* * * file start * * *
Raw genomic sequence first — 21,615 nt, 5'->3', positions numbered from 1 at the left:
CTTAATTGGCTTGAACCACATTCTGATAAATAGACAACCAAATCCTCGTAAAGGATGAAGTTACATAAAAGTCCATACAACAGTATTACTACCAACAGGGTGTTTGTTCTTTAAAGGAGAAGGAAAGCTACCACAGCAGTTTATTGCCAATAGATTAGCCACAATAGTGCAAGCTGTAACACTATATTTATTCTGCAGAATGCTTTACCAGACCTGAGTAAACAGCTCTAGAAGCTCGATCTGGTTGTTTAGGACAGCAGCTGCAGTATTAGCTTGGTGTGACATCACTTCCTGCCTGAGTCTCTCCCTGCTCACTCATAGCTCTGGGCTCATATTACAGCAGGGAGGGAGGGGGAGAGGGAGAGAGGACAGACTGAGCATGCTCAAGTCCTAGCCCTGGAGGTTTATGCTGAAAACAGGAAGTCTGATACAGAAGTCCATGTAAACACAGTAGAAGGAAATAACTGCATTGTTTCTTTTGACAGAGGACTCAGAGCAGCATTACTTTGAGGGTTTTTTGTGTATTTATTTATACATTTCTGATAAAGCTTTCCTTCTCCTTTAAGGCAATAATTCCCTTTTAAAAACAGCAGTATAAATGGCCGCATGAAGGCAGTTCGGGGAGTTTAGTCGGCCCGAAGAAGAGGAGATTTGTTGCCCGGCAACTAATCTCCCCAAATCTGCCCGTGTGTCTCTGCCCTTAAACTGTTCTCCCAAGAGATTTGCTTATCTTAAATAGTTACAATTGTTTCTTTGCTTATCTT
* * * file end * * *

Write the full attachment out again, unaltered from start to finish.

Raw genomic sequence first — 21,615 nt, 5'->3', positions numbered from 1 at the left:
CTTAATTGGCTTGAACCACATTCTGATAAATAGACAACCAAATCCTCGTAAAGGATGAAGTTACATAAAAGTCCATACAACAGTATTACTACCAACAGGGTGTTTGTTCTTTAAAGGAGAAGGAAAGCTACCACAGCAGTTTATTGCCAATAGATTAGCCACAATAGTGCAAGCTGTAACACTATATTTATTCTGCAGAATGCTTTACCAGACCTGAGTAAACAGCTCTAGAAGCTCGATCTGGTTGTTTAGGACAGCAGCTGCAGTATTAGCTTGGTGTGACATCACTTCCTGCCTGAGTCTCTCCCTGCTCACTCATAGCTCTGGGCTCATATTACAGCAGGGAGGGAGGGGGAGAGGGAGAGAGGACAGACTGAGCATGCTCAAGTCCTAGCCCTGGAGGTTTATGCTGAAAACAGGAAGTCTGATACAGAAGTCCATGTAAACACAGTAGAAGGAAATAACTGCATTGTTTCTTTTGACAGAGGACTCAGAGCAGCATTACTTTGAGGGTTTTTTGTGTATTTATTTATACATTTCTGATAAAGCTTTCCTTCTCCTTTAAGGCAATAATTCCCTTTTAAAAACAGCAGTATAAATGGCCGCATGAAGGCAGTTCGGGGAGTTTAGTCGGCCCGAAGAAGAGGAGATTTGTTGCCCGGCAACTAATCTCCCCAAATCTGCCCGTGTGTCTCTGCCCTTAAACTGTTCTCCCAAGAGATTTGCTTATCTTAAATAGTTACAATTGTTTCTTTGCTTATCTT